‘Red River Maples’ is (yet) another gem. The descriptive imagery paints the art that’s on display here: ‘Red River Maples and Blue of the Heavens/Bitter night shade, black eyed Susan/And Blue of the Heavens’. Dreamlike vocals, mellotron and piano creates the eerie quality so prevalent throughout. The song takes you to ‘a shady arbour’: ‘In a shady arbour/I watched her sing with a locket in her hand/My bride to be/And she sang so soft and the words were wild/And I left her there in the shady arbour.’ Brooding electric guitar opens ‘Juliet In Flames’. This is vintage Smog/Bill Callahan territory and the song’s immediacy is breathtaking. ‘Carrying dangerous cargo/Steer well clear of me/Juliet I’m in flames’ is the song’s chorus that could be ‘I Break Horses’ by Smog. The song is a tour de force. The arrangement comes to the fore halfway through with meandering guitar notes and layers of vocals creating an atmospheric crescendo. ‘Seven seconds, I count the gaps/Between lightning and thunder crack/This fair warning I give you/Take heed’ builds the tension that could easily be the soundtrack to a Shane Meadows film.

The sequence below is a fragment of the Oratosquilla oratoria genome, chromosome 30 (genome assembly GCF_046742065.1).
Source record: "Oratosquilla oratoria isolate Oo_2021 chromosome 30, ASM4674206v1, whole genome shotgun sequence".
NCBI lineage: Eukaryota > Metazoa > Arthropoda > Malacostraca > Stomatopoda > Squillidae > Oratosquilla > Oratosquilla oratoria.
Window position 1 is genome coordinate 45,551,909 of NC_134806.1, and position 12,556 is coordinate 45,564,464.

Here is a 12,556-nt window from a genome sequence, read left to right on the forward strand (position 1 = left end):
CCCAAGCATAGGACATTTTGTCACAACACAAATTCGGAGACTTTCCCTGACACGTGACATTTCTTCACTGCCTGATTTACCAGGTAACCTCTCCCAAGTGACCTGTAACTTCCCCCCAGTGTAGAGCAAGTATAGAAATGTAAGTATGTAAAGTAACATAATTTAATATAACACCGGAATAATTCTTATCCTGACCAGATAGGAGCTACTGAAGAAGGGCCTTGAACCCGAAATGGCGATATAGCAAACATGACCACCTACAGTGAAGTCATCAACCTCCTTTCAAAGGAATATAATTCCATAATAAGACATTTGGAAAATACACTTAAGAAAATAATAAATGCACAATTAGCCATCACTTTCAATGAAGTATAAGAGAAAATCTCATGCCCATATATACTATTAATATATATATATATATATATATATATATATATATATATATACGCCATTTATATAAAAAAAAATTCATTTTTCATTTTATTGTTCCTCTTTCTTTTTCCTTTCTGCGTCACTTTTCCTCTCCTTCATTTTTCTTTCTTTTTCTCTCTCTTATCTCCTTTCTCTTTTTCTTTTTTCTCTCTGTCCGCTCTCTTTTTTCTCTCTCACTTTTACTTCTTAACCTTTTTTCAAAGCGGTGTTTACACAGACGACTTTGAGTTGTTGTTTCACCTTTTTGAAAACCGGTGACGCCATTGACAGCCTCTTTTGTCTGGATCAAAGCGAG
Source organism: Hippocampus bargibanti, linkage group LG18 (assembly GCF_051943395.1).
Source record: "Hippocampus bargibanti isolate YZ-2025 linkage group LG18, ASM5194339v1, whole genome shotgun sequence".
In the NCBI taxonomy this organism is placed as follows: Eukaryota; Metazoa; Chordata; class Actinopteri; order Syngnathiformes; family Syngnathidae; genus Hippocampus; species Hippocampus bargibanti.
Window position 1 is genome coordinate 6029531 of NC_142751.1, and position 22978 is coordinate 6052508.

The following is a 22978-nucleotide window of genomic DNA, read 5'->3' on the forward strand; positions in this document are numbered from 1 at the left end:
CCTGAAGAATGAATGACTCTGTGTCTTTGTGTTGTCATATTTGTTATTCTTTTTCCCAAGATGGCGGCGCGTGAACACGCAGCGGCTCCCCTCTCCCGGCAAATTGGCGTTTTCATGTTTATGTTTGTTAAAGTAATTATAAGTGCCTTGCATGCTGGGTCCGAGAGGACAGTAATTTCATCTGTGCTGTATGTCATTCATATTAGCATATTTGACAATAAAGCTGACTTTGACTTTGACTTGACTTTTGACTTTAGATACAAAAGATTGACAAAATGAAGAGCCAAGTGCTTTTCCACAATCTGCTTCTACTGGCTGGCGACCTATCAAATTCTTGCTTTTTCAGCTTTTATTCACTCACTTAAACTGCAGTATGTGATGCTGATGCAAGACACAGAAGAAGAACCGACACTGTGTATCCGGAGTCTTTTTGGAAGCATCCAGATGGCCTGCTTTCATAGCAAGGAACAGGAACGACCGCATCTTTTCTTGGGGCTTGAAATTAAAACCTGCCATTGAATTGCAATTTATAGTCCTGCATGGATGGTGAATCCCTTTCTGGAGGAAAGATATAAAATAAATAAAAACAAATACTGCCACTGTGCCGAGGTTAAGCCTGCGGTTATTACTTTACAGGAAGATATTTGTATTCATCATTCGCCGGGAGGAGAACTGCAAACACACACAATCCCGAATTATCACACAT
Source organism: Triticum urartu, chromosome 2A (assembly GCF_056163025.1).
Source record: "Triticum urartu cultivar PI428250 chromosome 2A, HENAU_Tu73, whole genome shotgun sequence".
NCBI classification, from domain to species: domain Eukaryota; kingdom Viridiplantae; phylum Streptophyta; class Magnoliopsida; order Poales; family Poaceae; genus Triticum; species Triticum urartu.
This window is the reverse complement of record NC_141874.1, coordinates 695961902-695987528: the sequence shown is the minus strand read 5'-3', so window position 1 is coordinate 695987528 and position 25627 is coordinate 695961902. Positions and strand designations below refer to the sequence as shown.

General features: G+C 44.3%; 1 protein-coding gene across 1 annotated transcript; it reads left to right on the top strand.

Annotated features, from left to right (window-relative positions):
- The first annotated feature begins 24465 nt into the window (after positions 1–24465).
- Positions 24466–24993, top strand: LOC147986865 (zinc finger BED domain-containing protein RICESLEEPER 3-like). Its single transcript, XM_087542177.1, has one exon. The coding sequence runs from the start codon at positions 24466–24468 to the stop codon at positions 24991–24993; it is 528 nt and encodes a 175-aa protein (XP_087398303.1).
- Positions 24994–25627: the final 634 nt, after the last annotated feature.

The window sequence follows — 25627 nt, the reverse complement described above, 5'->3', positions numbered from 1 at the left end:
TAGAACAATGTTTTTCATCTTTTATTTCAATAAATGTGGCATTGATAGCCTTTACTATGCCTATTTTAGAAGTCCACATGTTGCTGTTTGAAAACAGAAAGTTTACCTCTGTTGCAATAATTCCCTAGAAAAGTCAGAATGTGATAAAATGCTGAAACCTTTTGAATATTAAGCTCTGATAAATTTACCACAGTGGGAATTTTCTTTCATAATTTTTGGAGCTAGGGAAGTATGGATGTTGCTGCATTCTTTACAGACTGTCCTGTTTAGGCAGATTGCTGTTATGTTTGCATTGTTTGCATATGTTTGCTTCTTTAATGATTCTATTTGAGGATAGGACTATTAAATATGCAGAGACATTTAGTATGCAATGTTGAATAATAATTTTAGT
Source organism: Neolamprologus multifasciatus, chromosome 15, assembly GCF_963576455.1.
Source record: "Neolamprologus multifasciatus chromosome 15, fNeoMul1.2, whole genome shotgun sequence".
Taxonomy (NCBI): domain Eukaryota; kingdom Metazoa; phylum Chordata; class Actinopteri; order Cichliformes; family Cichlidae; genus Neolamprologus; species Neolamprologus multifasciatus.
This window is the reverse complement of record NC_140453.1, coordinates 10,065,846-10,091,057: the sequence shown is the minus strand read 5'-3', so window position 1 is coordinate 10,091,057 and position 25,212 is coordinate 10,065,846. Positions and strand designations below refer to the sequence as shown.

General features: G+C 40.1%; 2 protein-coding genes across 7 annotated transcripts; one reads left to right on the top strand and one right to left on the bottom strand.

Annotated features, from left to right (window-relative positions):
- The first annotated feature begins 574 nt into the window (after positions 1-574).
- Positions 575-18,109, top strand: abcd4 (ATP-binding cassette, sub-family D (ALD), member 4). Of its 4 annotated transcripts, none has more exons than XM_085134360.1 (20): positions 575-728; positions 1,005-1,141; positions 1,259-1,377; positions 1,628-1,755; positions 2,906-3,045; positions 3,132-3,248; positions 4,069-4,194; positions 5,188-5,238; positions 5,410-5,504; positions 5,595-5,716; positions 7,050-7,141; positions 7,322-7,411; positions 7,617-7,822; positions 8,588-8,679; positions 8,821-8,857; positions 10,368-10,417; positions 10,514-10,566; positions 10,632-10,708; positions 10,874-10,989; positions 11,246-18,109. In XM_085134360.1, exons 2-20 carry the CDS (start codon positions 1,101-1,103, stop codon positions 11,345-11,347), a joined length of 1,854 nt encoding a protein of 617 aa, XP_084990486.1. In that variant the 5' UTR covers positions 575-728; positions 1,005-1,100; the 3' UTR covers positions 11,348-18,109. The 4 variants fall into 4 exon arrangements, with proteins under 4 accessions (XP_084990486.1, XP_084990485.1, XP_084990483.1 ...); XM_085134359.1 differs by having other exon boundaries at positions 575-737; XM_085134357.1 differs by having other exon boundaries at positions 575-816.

Humour is found on the sparse ‘The Mock Wedding’. The lyrics of the chorus, ‘It’s a near perfect morning for a near perfect wedding/All rise for her, The Mock Wedding Bride.’ The omnichord creates a woodwind sound that recalls Robert Wyatt. ‘From Champions Avenue To Misery’ is the penultimate song on ‘I See Three Birds Flying’. A deep sense of longing and searching can be felt, ‘And I’ve come back to find you/And then bend to your will/From Champions Avenue to Misery Hill.’ Floating electric guitars and field recording creates a cinematic backdrop to these honest and touching words. ‘The Morning Bell’ brings ‘I See Three Birds Flying’ to a thrilling close. ‘So ring, ring, ring the morning bells’ is the song’s refrain, sung amidst joyous drums, bass, cello, piano and guitar.

‘I See Three Birds Flying’ is an artistic treasure and a haven for the senses. Immerse yourself in ‘the great beyond’ with ‘the catherine wheel spinning bright in the dark’, the ‘house of shells’, the ‘city of ghosts’ and ‘blue of the heavens.’

‘I See Three Birds Flying’ is released on the 14th of September on Chemikal Underground.

Written by admin

August 19, 2012 at 2:50 pm